State‑sponsored or financially motivated: Is there any difference anymore?

What does the increasingly fuzzy line between traditional cybercrime and attacks attributed to state-backed groups mean for the future of the threat landscape?

Governments have always conducted offensive cyber-operations. But over the past few years, campaigns have seemed to grow in audacity and volume. The headlines scream about “state-sponsored” or “nation state” raids targeting everything from critical infrastructure to complex supply chains. But peer closer and the lines between these and traditional cybercrime are increasingly blurred.

What does this mean for the future of the threat landscape and the growing impact of cybercrime on global organizations? Without some kind of geopolitical consensus, it’s going to get a lot tougher to stop those criminal groups effectively being sheltered by nation states.

The traditional lines

When I started out writing about cybersecurity over 16 years back, the discovery of nation state attacks was a rarity. That’s what made Stuxnet such a huge event when it broke. Often, similar attacks were described as “state-sponsored,” which adds a little more ambiguity to attribution. It’s a sense that we know a government most likely gave the order for a campaign—because the target and type of attack did not align with purely financially driven motives – but may not have pulled the trigger itself.

The two terms have probably quite often been used incorrectly over the years. But that’s just the way governments like it – anonymizing techniques make 100% attribution difficult. It’s all about plausible deniability.

See also: Needles and haystacks – the art of threat attribution

Whether nation state or state-sponsored, attack campaigns used to feature several key elements:

  • Home grown or bespoke malware and tooling, potentially the result of time-consuming research to find and exploit zero-day vulnerabilities. This is the kind of capability that gave us EternalBlue and related tools allegedly stolen from the NSA.
  • Sophisticated multi-stage attacks, often described as Advanced Persistent Threats (APTs), characterized by lengthy reconnaissance work and efforts to stay hidden inside networks for long periods.
  • A focus on cyber-espionage or even destructive attacks, designed to further geopolitical ends rather than for naked profit.

To an extent, many of these points remain true today. But the landscape has also become way more complex.

The view from today

We currently live in a world where the global cybercrime underground is worth trillions annually. It’s a fully functioning economy that generates more than the GDP of many countries and is packed with the kind of freelance resources, knowledge and stolen data that many states covet. Just as legitimate defense contractors and suppliers are hired by governments from the private sector, so cybercriminals and their resources are increasingly the subject of informal and often ad hoc outsourcing agreements.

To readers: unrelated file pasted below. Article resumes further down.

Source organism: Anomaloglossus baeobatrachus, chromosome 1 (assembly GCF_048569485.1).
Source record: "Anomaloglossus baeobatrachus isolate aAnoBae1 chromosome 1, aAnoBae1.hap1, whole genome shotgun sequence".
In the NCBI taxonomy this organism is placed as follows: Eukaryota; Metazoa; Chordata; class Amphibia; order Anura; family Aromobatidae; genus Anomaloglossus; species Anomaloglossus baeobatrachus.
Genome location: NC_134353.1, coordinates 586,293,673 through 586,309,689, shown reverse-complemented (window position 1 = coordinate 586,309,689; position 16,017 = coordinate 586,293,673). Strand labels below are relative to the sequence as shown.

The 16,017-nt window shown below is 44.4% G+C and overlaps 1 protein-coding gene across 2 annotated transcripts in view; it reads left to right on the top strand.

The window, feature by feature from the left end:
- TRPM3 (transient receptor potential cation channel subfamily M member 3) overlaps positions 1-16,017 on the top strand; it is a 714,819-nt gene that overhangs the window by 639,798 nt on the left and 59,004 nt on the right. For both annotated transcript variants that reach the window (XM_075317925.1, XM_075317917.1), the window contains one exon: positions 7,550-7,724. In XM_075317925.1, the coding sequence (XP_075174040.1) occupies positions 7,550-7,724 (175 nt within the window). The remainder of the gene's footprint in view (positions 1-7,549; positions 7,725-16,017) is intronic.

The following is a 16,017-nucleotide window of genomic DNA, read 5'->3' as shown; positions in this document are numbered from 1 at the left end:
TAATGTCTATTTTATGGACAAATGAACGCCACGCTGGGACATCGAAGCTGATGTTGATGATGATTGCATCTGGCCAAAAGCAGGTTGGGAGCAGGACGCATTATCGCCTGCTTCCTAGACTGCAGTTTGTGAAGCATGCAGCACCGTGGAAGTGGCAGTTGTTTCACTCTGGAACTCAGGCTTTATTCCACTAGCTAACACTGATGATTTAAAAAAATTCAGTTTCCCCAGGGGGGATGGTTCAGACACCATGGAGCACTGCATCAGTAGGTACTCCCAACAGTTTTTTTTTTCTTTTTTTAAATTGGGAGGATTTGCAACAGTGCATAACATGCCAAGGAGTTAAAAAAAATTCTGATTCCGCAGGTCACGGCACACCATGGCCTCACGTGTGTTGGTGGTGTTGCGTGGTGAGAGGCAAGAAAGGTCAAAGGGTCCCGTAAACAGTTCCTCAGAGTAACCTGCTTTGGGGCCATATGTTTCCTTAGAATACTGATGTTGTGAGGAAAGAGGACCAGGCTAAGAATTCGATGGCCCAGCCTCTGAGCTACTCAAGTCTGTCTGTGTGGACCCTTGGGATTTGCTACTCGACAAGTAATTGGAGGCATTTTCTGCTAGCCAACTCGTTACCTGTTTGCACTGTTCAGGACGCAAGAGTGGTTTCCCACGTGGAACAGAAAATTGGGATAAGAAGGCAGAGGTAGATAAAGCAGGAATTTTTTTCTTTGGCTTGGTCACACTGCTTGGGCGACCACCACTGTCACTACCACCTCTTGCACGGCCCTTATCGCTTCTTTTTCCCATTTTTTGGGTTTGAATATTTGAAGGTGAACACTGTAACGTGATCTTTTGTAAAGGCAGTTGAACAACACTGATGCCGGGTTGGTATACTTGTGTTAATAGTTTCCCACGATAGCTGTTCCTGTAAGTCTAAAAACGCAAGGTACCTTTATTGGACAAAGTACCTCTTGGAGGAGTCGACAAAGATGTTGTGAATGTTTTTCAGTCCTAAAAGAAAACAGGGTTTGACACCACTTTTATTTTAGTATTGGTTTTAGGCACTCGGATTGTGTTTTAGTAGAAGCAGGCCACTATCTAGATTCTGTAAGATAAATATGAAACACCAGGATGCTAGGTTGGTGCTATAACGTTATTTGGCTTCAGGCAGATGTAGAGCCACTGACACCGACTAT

There has at the same time been a whittling away of historic geopolitical norms. Cyberspace represents a new theater of war in which no countries have yet agreed terms of engagement or rules of the road. That’s left a vacuum in which it’s deemed acceptable by certain nations to directly or indirectly sponsor economic espionage. It’s gone even further: in some cases organized cybercrime is allowed to do its own thing as long as its efforts are focused outward at rival nations.

See also: CyberwarCon – the future of nation‑state nastiness

Today’s landscape is therefore one in which the lines between traditional “state” and “cybercrime” activity are increasingly difficult to discern. For example:

  • Many vendors on the dark web now sell exploits and malware to state actors
  • State-backed attacks may use not just bespoke tools but commodity malware bought online
  • Some state attacks actively seek to generate income from quasi-cybercrime campaigns
  • Some states have been linked to prolific cybercrime figures and groups
  • Some governments have been accused of hiring freelance hackers to help with some campaigns, whilst turning a blind eye to other activity
  • It’s been suggested that occasionally government operatives are even allowed to moonlight to make themselves some extra money

Time to be proactive

What does the future hold? Just witness the furore over today’s ransomware epidemic, where cybercrime groups have been blamed for serious disruption to energy and food supply chains. The US has put some, like Evil Corp, on official sanctions lists. That means victims and insurers can’t pay the ransom without themselves breaking the law. But these groups continue to rebrand their efforts in a bid to outwit these rules.

The bottom line is that, while there’s still a market for their services, such groups will continue to work, whether with the tacit blessing or active sponsorship of nation states.

For threat researchers and CISOs caught in the middle this may not be of much comfort. But there is a silver lining. Many C-level execs can be guilty of adopting a fatalistic attitude towards state attacks: feeling that their opponents are so well-resourced and sophisticated there’s no point in even trying to defend against them. Well, the truth is that attackers aren’t necessarily superhumans backed by the apparatus and wealth of an entire nation. They may well be using commodity malware or even hired threat actors.

That means your security strategy should be the same, whatever the adversary. Continuous risk profiling, multi-layered defenses, watertight policies, and proactive, rapid detection and response.

Further reading:
Prime targets: Governments shouldn’t go it alone on cybersecurity

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